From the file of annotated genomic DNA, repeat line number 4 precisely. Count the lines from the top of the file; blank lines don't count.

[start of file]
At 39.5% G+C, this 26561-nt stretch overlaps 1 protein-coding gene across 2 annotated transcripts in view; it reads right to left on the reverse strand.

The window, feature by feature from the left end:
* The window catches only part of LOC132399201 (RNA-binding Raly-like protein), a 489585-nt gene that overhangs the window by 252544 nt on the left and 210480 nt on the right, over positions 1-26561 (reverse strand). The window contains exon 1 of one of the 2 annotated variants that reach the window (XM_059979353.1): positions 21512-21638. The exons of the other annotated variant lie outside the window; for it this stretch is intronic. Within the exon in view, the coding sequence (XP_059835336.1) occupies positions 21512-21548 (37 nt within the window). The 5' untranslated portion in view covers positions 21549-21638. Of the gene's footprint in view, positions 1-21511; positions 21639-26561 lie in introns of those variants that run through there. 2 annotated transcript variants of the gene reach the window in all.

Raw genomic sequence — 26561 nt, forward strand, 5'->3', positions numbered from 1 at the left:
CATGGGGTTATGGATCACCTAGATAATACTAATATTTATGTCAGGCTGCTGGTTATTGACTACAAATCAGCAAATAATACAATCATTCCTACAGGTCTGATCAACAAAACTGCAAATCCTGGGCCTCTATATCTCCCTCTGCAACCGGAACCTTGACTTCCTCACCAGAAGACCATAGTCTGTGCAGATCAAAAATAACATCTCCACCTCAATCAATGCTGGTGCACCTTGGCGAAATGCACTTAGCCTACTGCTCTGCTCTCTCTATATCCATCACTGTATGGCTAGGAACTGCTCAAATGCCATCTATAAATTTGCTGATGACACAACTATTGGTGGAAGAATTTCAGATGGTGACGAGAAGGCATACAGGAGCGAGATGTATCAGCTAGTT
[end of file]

Raw genomic sequence — 26561 nt, forward strand, 5'->3', positions numbered from 1 at the left: